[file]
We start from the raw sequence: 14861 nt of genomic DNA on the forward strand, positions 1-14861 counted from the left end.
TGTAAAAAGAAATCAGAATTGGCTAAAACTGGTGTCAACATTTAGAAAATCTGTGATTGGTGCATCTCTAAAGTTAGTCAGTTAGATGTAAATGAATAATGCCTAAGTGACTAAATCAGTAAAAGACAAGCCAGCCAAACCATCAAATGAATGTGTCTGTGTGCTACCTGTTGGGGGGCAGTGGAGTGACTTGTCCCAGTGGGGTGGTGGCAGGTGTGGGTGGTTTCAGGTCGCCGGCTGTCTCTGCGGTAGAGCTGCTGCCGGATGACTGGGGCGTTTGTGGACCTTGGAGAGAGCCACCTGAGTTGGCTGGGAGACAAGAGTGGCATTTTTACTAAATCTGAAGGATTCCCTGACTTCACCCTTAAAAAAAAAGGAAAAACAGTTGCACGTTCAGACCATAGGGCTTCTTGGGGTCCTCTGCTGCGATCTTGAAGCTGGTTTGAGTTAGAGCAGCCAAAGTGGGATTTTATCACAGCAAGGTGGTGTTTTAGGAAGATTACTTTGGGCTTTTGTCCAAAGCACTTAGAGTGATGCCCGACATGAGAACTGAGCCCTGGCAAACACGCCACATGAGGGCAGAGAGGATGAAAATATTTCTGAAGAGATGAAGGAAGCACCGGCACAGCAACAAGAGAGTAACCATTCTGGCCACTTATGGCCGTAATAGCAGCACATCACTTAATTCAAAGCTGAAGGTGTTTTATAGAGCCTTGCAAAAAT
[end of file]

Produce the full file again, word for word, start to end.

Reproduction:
We start from the raw sequence: 14861 nt of genomic DNA on the forward strand, positions 1-14861 counted from the left end.
TGTAAAAAGAAATCAGAATTGGCTAAAACTGGTGTCAACATTTAGAAAATCTGTGATTGGTGCATCTCTAAAGTTAGTCAGTTAGATGTAAATGAATAATGCCTAAGTGACTAAATCAGTAAAAGACAAGCCAGCCAAACCATCAAATGAATGTGTCTGTGTGCTACCTGTTGGGGGGCAGTGGAGTGACTTGTCCCAGTGGGGTGGTGGCAGGTGTGGGTGGTTTCAGGTCGCCGGCTGTCTCTGCGGTAGAGCTGCTGCCGGATGACTGGGGCGTTTGTGGACCTTGGAGAGAGCCACCTGAGTTGGCTGGGAGACAAGAGTGGCATTTTTACTAAATCTGAAGGATTCCCTGACTTCACCCTTAAAAAAAAAGGAAAAACAGTTGCACGTTCAGACCATAGGGCTTCTTGGGGTCCTCTGCTGCGATCTTGAAGCTGGTTTGAGTTAGAGCAGCCAAAGTGGGATTTTATCACAGCAAGGTGGTGTTTTAGGAAGATTACTTTGGGCTTTTGTCCAAAGCACTTAGAGTGATGCCCGACATGAGAACTGAGCCCTGGCAAACACGCCACATGAGGGCAGAGAGGATGAAAATATTTCTGAAGAGATGAAGGAAGCACCGGCACAGCAACAAGAGAGTAACCATTCTGGCCACTTATGGCCGTAATAGCAGCACATCACTTAATTCAAAGCTGAAGGTGTTTTATAGAGCCTTGCAAAAAT